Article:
What is the gardener to make of this winter? Shall we rejoice in sweet bursts of sunshine, indulge in temperatures to rival the winter climes of tourist-clogged states? Or shall we crease our foreheads with educated frowns – certain of the impending doom a mild winter will have on flora and fauna conditioned to a painful, but necessary freeze?
Quite frankly, I would prefer to bury my head in the sand, mix my metaphors, and cross that bridge when I come to it.
The poet Shelley was on to something (and no doubt on something) when he sighed to his skylark that, “We look before and after, and pine for what is not.” Give us a mild summer and we complain that the kids are too cold at the pool. Give us a hot summer and we spend most of it inside under the air conditioner. A painful winter makes us cry. A mild winter makes us frown. A fleeting spring is unconscionable, a languishing one stops the tomatoes from flourishing. Fall cannot be too long lest it take away from Yuletide frolicking, yet be it two weeks too short, we are cheated of our autumn display. We are fickle creatures, we human beings.
And ‘fickle’ doesn’t begin to describe the species that is Homo horticulturalis.
Should you stand back, as Shelley once did, and wonder how it would feel to live only in the moment – to be pleased with what we are given and perhaps even revel in it – there will always lurk an educated naysayer who will happily furnish you with a categorized list of why you shouldn’t; and then quote to you from copious sources to ice his contentious cake.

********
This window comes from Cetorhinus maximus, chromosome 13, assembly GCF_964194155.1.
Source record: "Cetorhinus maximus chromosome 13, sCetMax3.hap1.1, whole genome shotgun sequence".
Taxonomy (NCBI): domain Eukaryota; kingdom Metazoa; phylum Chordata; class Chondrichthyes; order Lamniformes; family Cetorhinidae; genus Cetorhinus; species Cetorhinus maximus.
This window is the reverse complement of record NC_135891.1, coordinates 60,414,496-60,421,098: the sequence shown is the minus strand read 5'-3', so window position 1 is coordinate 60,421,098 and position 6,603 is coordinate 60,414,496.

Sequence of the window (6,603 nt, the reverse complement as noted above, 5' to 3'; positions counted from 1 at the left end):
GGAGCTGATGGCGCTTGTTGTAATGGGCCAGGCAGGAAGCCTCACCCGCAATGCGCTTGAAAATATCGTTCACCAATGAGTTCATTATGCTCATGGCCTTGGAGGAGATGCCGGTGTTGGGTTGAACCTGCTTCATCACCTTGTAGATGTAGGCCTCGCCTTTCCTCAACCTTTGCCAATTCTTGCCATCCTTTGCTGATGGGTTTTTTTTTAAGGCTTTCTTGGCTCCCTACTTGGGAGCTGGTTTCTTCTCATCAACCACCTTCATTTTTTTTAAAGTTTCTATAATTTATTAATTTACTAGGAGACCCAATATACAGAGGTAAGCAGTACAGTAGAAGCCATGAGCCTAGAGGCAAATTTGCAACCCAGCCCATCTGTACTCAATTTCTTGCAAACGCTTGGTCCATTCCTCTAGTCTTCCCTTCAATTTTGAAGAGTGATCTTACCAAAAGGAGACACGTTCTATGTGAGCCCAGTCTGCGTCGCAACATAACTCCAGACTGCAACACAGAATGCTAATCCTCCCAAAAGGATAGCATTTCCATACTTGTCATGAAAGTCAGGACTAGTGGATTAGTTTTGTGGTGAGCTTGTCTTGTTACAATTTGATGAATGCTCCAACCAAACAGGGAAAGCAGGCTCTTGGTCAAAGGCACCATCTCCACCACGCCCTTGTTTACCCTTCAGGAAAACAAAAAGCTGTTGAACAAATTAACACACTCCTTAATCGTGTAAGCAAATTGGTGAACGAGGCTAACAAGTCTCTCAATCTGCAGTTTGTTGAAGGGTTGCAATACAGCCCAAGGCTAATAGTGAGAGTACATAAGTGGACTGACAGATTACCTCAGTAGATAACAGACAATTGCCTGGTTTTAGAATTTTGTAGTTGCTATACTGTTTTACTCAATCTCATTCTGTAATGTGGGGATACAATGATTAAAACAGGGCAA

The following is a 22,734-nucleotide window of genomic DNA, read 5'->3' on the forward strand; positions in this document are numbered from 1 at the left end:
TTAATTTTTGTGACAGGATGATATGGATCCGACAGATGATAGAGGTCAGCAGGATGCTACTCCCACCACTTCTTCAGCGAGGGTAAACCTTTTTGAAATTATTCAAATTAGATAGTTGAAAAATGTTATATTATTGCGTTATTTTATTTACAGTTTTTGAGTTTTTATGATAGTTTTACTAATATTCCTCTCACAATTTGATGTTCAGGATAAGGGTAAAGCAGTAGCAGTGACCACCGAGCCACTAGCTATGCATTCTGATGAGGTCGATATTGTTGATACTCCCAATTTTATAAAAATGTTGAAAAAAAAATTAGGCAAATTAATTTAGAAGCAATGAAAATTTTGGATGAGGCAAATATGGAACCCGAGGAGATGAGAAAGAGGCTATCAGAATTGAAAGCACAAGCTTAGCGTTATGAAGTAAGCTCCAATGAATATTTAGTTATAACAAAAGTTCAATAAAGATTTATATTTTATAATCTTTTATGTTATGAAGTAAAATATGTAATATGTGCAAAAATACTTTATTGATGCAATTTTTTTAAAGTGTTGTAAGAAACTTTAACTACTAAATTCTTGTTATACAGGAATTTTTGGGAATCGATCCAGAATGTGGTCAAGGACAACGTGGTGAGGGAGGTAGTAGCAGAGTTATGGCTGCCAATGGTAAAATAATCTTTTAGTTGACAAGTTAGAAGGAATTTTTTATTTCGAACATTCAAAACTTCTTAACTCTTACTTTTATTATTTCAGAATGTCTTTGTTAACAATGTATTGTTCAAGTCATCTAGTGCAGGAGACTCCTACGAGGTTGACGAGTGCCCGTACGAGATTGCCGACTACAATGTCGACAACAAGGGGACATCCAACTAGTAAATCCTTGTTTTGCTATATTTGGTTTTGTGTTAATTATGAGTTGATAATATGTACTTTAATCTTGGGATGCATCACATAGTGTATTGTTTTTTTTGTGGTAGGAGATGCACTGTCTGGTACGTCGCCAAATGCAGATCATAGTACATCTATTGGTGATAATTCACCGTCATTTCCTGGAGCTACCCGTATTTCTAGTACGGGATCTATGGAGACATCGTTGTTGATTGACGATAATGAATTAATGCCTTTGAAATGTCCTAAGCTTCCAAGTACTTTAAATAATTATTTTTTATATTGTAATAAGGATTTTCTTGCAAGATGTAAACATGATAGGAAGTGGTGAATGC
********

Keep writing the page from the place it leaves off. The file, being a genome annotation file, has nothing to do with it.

Concerns over cause and effect are perfectly reasonable, but presented ad nauseam, they undermine our potential to be content with “what is” and have the cumulative effect of making us perpetually unhappy about something or other…if only we could remember what it was.
So, with that in mind, I would like to shout over the prophecies of seasonal doom and destruction. I would like to proclaim with a strong clear voice how pleasant, gentle and positively life-affirming this winter has been – and remind the naysayers that there is pleasure to be gained by remaining flexible in one’s expectations. For instance:
As a result of winds that caressed, rather than savaged, my Hypericum, it will remain the robust shrub I always knew it could be; and the baby roses I forgot to protect last fall will be given a second chance to die by my hands next winter.
Thanks to light-if-any-snowfall, the old wood on my macrophylla hydrangeas will not break and should sprout laterals that delight, not disappoint. The privet hedge will not be disfigured, and I may actually enjoy looking at neighborhood cypress again.
Due to a distinct lack of wicked temperatures, we will come through the winter with bees who haven’t frozen to death in hexagonal wax coffins. There could be a surplus of honey, which in turn will make us more popular with friends and relations – particularly those in California who trade fruits-of-the-vine for fruits-of-the-bee.
And yes, I’m aware of the down side to a wimpy winter. The chickweed and bittercress are in full bore, and the summer’s plague of insects is beginning with opportunistic aphids on the roses. The tulips are so early it’s embarrassing and the lilacs are in great danger of losing embryonic buds to a hard freeze. Plus, the pelargoniums have been blooming for so long in the basement that when I ask for a little spring love, they will probably complain of a headache and tell me to chat up the pansies.
Undoubtedly there will be a price to be paid – but if we must pay that price, we should not feel guilty for enjoying this winter while it lasts. I’m certainly not going to. The sunlight warming my boots as I prune will not make me frown, and the sight of February bees laden with pollen will only elicit a smile. Season by season – like Shelley’s skylark – that’s how I mean to roll.